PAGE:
When switch 16 remains connected to terminal 40, counter control transistor 22 remains OFF, and locks the motor operational state in its last selected mode. And this lock will survive short power interruptions, as the power supply capacitors retain enough charge to temporarily operate the logic circuit. When power has been off long enough to drain the power supply capacitors, the circuit will "reset" when power is reapplied (as described above).
When switch 16 is switched to connect the ground to terminal 42, control transistor 22 is no longer inhibited and brief track voltage interruptions will cause the counter control transistor to pulse the counter. And this will cause the circuit to sequence through the operational modes in response to the power interrupt.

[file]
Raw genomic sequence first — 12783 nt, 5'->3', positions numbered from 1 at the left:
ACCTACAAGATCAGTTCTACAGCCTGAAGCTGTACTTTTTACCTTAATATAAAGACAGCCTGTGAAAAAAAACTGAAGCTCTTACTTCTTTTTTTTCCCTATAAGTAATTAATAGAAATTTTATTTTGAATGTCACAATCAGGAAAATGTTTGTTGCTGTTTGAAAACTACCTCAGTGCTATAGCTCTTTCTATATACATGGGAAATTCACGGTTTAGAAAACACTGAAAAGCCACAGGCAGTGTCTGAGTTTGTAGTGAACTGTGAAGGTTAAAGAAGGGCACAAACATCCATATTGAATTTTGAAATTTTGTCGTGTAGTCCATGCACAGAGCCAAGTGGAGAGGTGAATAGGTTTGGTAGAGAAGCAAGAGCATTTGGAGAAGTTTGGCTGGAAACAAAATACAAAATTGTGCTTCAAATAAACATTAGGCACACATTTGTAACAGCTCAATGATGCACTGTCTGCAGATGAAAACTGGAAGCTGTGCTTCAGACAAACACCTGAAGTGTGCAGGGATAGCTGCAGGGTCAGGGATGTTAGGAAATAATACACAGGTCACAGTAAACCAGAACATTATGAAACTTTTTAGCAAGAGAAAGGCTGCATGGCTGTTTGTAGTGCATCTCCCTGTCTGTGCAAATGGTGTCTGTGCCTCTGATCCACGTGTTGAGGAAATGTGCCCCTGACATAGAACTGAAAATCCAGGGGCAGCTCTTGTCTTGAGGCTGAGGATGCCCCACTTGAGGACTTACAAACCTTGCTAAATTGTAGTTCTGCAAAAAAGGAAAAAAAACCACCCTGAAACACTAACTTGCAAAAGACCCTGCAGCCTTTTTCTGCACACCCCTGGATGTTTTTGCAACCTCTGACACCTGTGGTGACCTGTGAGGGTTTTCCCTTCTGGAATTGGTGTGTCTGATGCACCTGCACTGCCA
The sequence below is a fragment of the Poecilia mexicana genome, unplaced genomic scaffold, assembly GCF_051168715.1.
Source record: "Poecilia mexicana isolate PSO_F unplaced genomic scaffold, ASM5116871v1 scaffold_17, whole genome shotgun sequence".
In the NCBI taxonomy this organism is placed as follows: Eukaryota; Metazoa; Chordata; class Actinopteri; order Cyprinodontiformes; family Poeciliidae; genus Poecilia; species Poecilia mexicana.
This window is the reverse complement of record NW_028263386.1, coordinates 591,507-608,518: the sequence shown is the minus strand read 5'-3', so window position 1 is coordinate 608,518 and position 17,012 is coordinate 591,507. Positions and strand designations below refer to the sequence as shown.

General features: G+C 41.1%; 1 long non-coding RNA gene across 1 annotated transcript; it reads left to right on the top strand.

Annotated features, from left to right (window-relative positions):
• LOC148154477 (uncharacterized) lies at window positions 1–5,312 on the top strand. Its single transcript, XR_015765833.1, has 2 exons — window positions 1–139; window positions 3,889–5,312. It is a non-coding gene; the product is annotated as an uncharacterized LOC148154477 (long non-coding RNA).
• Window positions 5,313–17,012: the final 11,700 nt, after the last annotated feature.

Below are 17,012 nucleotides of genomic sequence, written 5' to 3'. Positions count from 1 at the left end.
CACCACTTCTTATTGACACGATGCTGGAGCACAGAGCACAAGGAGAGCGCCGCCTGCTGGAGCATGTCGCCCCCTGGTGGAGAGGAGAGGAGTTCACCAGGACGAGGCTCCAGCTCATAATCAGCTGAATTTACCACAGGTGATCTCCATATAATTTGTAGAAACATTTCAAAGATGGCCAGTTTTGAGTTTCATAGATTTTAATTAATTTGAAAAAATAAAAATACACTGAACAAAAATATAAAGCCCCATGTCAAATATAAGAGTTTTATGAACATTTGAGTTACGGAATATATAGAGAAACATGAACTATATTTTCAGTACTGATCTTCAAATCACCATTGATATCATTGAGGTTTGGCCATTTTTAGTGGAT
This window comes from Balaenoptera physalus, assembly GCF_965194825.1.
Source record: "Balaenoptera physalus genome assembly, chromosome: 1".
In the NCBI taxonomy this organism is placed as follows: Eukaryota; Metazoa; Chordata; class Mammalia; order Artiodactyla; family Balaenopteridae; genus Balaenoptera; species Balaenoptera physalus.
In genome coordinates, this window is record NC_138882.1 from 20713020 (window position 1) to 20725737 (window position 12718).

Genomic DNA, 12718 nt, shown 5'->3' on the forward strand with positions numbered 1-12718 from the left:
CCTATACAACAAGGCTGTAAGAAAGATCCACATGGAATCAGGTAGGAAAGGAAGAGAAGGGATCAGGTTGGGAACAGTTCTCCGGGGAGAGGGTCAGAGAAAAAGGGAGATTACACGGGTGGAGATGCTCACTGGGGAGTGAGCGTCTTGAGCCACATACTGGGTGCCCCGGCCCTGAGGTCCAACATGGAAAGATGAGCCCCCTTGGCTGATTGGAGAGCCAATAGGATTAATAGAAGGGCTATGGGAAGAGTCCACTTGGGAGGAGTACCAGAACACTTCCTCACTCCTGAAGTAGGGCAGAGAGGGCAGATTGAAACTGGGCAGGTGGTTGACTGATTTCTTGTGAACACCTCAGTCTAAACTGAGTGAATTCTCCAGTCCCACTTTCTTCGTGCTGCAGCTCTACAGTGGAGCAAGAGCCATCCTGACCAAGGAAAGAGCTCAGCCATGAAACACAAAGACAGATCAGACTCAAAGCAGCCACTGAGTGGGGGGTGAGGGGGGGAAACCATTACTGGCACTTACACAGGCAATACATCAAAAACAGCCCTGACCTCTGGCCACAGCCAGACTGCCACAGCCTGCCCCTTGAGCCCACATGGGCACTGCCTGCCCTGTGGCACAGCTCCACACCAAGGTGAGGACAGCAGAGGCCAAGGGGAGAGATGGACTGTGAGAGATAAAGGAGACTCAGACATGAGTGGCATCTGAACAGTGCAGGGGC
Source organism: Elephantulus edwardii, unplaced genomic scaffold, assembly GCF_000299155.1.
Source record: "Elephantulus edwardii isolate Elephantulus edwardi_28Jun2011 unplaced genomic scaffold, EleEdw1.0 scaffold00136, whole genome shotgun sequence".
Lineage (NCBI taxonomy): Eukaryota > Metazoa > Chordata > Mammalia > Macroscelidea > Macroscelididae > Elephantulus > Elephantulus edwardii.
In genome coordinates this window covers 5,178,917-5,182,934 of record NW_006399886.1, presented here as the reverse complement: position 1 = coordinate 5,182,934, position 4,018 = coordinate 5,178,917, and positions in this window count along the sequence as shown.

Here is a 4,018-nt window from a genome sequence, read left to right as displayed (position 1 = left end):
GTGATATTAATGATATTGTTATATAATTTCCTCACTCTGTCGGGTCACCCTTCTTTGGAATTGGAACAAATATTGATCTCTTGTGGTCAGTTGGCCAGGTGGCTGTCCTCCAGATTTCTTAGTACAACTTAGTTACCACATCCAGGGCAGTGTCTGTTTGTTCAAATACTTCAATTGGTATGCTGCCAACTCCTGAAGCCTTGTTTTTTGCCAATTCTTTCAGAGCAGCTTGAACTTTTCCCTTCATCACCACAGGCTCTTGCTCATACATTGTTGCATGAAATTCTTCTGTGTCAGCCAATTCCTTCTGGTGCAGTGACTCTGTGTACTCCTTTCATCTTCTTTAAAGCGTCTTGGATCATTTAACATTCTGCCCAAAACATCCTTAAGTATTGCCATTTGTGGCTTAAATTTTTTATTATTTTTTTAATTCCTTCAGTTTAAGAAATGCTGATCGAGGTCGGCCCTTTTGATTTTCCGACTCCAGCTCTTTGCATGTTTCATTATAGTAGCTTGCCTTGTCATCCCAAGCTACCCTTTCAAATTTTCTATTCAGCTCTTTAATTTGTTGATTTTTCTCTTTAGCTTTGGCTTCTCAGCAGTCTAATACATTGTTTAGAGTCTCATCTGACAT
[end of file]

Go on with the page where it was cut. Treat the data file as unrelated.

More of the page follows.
When the switch 16 ground is switched to terminal 43, the power supply filter capacitors 50 and 52 are discharged to ground through the switch. Additionally, reset capacitor 30 is also discharged. Consequently, when track power is again applied, after the capacitors have been discharged, the counter "resets" to provide the familiar predetermined reset-to-forward feature, whenever the track power has been turned OFF for a predetermined minimum time. To regulate this minimum time, zener diode 60 maintains the logic circuit voltage +V at a consistent level despite variations in track voltage, and the RC constant for the decay of the power supply voltage +V is selected to yield the desired time intervals. In practice it has been determined that when switch 16 is connected to terminal 40, the RC constant should be chosen to allow a "reset" only after the power has been interrupted for approximately 24 hours; and when switch 16 is connected to terminal 43, the RC constant should be chosen to provide a "reset" after a power interruption of 5 to 6 seconds; and when switch 16 is connected to terminal 42, the RC constant should be chosen to provide a "reset" after a power interruption of approximately 24 hours.